As with seemingly every national issue, discussions about the state of public education in America are polarized between two extremes: the education reformers, who favor test-based accountability and school choice (including charter schools) and count Bill Gates among them. The other side of the debate is championed by Diane Ravitch, a long-time education advocate and former member of the reform movement, who believes poverty is at the root of our country’s education woes and is opposed to high-stakes testing and the free-market approach to education. (For a more in-depth profile of Ravitch and the current ideological differences among education advocates, check out the November 19 issue of the New Yorker.)
Sahlberg thinks this polarity is at the root of our problems and that we should look at education strategies as part of a continuum. Stewart, for her part, says that strides made in Canadian education improvements during 2004-2009 were due to an all-stakeholders consensus, with a focus on capacity building rather than name-calling.
In Washington — though name-calling persists — there is growing evidence of some common ground, especially in the area of teacher professionalism.
Teacher recruitment and quality, long a hot-button issue, has been bolstered by the recent creation of a Teacher Residency program, a collaboration between the Seattle Public Schools, the University of Washington College of Education, the Seattle Education Association and the Alliance for Education. The program, modeled after similar urban programs in Boston, Chicago and other cities, will apply the medical residency model to train new teachers, the first of whom will be in Seattle classrooms at the start of the 2013 school year.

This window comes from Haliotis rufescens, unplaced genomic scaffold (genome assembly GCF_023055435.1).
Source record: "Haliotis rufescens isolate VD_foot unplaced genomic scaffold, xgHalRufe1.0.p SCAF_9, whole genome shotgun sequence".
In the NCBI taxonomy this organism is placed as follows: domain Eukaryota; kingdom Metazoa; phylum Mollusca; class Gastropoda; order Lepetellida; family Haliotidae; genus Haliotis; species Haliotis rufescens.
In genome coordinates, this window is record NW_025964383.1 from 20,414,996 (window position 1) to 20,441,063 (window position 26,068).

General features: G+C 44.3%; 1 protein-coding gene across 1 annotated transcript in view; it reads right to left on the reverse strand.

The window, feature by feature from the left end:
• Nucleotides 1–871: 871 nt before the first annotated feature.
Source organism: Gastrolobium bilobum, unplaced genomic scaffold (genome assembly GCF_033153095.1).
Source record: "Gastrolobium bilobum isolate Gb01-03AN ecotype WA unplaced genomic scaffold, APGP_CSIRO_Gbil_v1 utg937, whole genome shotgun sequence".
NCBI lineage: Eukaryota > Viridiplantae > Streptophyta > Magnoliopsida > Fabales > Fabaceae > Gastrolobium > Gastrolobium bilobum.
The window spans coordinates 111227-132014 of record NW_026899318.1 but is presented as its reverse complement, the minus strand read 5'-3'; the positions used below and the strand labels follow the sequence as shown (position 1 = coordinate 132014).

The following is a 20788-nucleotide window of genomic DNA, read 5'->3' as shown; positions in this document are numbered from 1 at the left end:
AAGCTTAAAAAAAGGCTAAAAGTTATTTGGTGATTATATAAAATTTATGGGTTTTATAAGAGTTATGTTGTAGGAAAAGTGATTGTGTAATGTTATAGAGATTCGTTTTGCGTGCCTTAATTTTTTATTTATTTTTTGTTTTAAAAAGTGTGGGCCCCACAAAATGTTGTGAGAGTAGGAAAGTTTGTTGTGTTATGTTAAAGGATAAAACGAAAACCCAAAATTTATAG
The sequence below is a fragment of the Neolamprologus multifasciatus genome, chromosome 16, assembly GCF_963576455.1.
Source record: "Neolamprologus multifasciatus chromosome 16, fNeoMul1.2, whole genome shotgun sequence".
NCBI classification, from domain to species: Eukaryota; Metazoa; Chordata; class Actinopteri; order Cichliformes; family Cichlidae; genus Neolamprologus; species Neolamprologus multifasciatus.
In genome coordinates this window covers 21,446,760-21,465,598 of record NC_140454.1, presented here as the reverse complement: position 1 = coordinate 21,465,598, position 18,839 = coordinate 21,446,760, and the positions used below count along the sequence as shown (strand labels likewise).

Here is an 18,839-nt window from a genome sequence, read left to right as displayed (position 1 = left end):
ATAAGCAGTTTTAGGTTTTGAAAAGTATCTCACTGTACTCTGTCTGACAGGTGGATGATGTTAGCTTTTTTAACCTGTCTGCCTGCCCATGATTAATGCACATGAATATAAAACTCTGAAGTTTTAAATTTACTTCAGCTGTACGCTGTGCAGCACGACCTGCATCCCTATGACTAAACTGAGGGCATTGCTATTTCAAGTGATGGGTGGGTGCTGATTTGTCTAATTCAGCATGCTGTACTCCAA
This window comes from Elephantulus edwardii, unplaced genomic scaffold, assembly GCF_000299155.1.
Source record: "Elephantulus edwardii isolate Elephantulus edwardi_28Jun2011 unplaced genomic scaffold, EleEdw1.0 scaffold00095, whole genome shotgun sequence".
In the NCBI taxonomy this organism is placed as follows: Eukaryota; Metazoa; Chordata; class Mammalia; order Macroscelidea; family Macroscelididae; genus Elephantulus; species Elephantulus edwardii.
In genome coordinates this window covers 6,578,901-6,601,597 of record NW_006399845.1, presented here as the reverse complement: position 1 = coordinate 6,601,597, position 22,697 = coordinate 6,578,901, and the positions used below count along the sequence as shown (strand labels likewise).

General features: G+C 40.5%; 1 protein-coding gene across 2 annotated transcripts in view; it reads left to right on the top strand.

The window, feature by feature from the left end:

Education was also a key issue in the race for governor here, with the two candidates in synch on most key goals for educational improvement in the state. Governor-elect Jay Inslee has named Renton School Superintendent and former Washington State Superintendent of the Year Mary Alice Heuschel to his transition team. Among her accomplishments in Renton was the development of a math endorsement program for credentialed teachers.
State law passed in 2010 requires the development of a new, four-tiered teacher evaluation system state-wide by 2013-2014, which includes linking teacher performance to student achievement. The new system, which is still in the pilot phase, is a “win-win” for all concerned, says Seattle School Board President Michael DeBell. “Everyone has a stake in it being successful.” Last week Seattle released its first teacher ratings based on student performance.
Teacher evaluations were among the issues that made contract negotiations difficult in 2010. This time around though, Debell and Seattle Education Association President Jonathan Knapp, both of whom attended the November 13 event, anticipate productive collaboration in negotiating the new teacher contract, which is up for renewal in the summer of 2013.
There is also evidence of a softening on testing. In their introductory remarks at the event, both Washington State Superintendent Randy Dorn and Seattle School Superintendent Jose Banda indicated they plan to take a hard look at testing. “The data is important,” said Banda, “but are we testing too much?” A spokeswoman for Seattle schools says the district is working to compile costs regarding current standardized tests and expects this information to be available after Thanksgiving.
In its eighth annual state analysis on educational testing, the Data Quality Campaign, a nonprofit, national education advocacy organization, cites Washington as one of only eight states that links teacher performance data back to teacher preparation programs, a critical step in improving the teacher pipeline. But, unlike most states, we do not provide student-level data to teachers, principals or parents and don’t train non-educator stakeholders on how to use or interpret data.
The competitive global economy makes comparisons between the U.S. education system and the education systems of other countries “excruciatingly relevant,” Vivien Stewart stresses.
“But,” she cautioned, “there is no one–size-fits-all.”